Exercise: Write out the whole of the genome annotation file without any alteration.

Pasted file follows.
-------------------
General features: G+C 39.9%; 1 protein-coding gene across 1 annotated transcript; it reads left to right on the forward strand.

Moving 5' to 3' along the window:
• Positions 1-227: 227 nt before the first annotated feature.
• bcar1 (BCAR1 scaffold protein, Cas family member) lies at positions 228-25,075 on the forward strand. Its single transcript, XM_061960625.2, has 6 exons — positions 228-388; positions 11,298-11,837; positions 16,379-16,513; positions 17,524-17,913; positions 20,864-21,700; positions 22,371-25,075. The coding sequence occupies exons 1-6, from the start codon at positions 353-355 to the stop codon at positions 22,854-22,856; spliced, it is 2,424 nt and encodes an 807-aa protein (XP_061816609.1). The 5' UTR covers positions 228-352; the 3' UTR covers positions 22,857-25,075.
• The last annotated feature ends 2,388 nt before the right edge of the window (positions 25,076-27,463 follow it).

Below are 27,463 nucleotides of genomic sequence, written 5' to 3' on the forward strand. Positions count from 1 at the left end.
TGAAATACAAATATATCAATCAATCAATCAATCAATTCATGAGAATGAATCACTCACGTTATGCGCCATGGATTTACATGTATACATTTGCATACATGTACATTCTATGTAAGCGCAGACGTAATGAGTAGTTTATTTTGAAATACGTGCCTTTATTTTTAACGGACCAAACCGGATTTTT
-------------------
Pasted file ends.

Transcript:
General features: G+C 39.9%; 1 protein-coding gene across 1 annotated transcript; it reads left to right on the forward strand.

Moving 5' to 3' along the window:
• Positions 1-227: 227 nt before the first annotated feature.
• bcar1 (BCAR1 scaffold protein, Cas family member) lies at positions 228-25,075 on the forward strand. Its single transcript, XM_061960625.2, has 6 exons — positions 228-388; positions 11,298-11,837; positions 16,379-16,513; positions 17,524-17,913; positions 20,864-21,700; positions 22,371-25,075. The coding sequence occupies exons 1-6, from the start codon at positions 353-355 to the stop codon at positions 22,854-22,856; spliced, it is 2,424 nt and encodes an 807-aa protein (XP_061816609.1). The 5' UTR covers positions 228-352; the 3' UTR covers positions 22,857-25,075.
• The last annotated feature ends 2,388 nt before the right edge of the window (positions 25,076-27,463 follow it).

Below are 27,463 nucleotides of genomic sequence, written 5' to 3' on the forward strand. Positions count from 1 at the left end.
TGAAATACAAATATATCAATCAATCAATCAATCAATTCATGAGAATGAATCACTCACGTTATGCGCCATGGATTTACATGTATACATTTGCATACATGTACATTCTATGTAAGCGCAGACGTAATGAGTAGTTTATTTTGAAATACGTGCCTTTATTTTTAACGGACCAAACCGGATTTTT